A Ken Garff Dealership
Few vehicles are better off the pavement than a Jeep Wrangler. This is the one credited with starting it all. Traceable to the original Jeep, the Wrangler is the very symbol of off-road capability.
The Wrangler comes in the familiar two-door version and a four-door model called Unlimited. The four-door Wrangler Unlimited doesn't completely change the character of the Wrangler but makes it more practical for many. It's more comfortable and convenient, offering more cargo and rear-seat passenger space and a higher tow rating. Still, the traditional two-door Wrangler has its charms and virtues. It is the classic. We enjoy all of them. Jeep Wranglers can take you places you've never been before.
The 2011 Wrangler has moderate changes, including a revised interior. The three-piece hard top has larger windows and is offered in body-matching paint on 2011 Wrangler Sahara models. New features have been added to the option list for 2011, including heated leather seats, power heated mirrors and Bluetooth streaming audio.
2011 Jeep Wrangler and four-door Wrangler Unlimited are offered in Sport, Sahara and Rubicon trim. All Wranglers have a 3.8-liter V6 engine, which develops 202 horsepower and 237 pound-feet of torque. Fuel economy is an EPA-estimated 15/19 mpg City/Highway for all models and both transmissions.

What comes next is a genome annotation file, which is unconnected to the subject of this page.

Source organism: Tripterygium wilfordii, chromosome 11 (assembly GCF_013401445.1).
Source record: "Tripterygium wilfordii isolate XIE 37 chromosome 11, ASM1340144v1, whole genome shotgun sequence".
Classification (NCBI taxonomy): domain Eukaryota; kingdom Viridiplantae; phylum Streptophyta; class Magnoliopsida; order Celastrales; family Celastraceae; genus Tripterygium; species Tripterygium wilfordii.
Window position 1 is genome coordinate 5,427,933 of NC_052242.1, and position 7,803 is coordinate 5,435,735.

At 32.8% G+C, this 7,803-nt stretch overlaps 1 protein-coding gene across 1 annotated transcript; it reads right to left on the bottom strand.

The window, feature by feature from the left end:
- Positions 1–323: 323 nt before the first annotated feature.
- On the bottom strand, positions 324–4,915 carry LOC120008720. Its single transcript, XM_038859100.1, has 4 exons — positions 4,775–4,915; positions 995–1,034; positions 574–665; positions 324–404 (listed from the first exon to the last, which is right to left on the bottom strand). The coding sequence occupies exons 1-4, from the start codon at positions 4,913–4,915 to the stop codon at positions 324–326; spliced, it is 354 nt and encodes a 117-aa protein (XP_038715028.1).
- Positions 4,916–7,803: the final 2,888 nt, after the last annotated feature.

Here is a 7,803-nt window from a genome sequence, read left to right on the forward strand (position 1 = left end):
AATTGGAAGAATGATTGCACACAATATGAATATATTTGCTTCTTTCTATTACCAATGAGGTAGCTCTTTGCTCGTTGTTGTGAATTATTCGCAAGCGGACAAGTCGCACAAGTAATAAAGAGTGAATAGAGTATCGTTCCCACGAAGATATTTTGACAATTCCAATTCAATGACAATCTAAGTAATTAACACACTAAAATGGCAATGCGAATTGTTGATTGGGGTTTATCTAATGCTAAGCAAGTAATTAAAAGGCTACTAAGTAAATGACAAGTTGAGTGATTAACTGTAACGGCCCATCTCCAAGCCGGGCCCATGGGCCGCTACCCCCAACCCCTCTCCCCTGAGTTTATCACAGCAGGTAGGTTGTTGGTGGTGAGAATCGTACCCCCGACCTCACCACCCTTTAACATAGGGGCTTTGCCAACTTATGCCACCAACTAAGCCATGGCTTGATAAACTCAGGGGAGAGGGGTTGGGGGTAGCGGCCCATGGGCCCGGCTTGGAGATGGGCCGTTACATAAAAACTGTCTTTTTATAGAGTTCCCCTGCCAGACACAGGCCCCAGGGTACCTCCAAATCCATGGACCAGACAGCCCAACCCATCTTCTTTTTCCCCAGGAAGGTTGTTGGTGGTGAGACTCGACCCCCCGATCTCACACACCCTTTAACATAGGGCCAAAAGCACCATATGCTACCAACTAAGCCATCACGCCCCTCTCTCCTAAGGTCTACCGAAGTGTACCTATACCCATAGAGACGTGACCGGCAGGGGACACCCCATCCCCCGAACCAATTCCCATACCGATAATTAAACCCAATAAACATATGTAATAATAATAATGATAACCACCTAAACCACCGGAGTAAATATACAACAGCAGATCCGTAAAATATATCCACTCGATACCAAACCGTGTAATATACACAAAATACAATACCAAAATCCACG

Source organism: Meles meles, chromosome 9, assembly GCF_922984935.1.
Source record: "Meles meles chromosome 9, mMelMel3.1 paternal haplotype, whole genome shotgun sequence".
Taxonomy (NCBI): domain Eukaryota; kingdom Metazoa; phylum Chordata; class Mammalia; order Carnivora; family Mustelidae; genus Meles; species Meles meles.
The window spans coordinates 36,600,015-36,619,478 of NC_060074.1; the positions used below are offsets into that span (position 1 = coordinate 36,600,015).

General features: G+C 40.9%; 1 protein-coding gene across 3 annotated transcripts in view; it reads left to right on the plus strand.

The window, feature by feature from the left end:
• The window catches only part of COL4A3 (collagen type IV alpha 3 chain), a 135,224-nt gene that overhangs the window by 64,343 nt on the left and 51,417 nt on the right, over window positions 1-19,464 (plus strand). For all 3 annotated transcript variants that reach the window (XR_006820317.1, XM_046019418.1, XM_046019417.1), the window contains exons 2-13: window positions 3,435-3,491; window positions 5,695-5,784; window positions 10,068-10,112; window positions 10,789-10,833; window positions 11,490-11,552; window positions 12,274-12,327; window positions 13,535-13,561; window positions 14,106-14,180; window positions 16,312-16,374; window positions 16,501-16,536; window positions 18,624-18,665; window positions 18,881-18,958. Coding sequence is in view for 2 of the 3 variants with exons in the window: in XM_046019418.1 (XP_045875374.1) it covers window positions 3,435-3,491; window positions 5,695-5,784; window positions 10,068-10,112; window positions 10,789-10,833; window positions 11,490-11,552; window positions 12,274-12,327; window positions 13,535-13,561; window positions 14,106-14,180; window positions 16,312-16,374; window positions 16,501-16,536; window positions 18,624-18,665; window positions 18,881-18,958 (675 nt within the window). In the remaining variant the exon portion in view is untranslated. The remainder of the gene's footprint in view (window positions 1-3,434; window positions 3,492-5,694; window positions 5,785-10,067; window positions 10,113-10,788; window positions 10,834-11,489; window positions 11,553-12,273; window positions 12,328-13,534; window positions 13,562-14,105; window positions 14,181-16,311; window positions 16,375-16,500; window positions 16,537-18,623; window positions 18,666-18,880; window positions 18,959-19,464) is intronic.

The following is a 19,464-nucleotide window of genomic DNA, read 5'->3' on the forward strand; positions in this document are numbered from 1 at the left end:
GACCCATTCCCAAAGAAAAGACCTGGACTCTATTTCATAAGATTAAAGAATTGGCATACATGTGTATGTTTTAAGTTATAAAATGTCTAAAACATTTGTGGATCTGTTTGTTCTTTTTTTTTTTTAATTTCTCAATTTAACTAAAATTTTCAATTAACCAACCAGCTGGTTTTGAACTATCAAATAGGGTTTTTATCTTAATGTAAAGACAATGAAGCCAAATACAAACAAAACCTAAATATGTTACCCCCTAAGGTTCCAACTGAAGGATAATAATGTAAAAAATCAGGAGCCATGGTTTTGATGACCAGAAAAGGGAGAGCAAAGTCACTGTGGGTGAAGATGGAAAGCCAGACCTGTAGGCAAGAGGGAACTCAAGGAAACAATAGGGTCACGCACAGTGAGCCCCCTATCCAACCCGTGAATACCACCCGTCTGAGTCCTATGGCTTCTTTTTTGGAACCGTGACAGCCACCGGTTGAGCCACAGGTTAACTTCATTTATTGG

Four-wheel drive is standard, along with four-wheel disc brakes with ABS and electronic stability control. A 6-speed manual comes standard, a 4-speed automatic transmission is optional. The 6-speed manual fits the Wrangler's personality, but the automatic is more convenient.
A soft top comes standard, which offers the option of top-down motoring, and half-doors are available. A hardtop is available, also, offering greater security.
Despite the added features and upgraded interior, the 2011 Wrangler is not really an alternative to a car. It isn't comfortable by car standards. Fuel economy would merit a gas guzzler tax, and it isn't cheap. By 4WD standards it is considered the standard, however, especially in Rubicon trim. So if your recreation takes you off the beaten path, the Wrangler presents a compelling argument.
Vehicles that can match the Wrangler's off-highway performance cost many times more (Land Rover's LR4 and Range Rover, Mercedes-Benz's G550) or can be used only in more open areas where size is not a consideration (Ram Power Wagon, Ford SVT Raptor pickups). If you want decent off-highway four-door performance with more comfort and don't need the Jeep's extreme gearing, Nissan's Xterra might be your solution.
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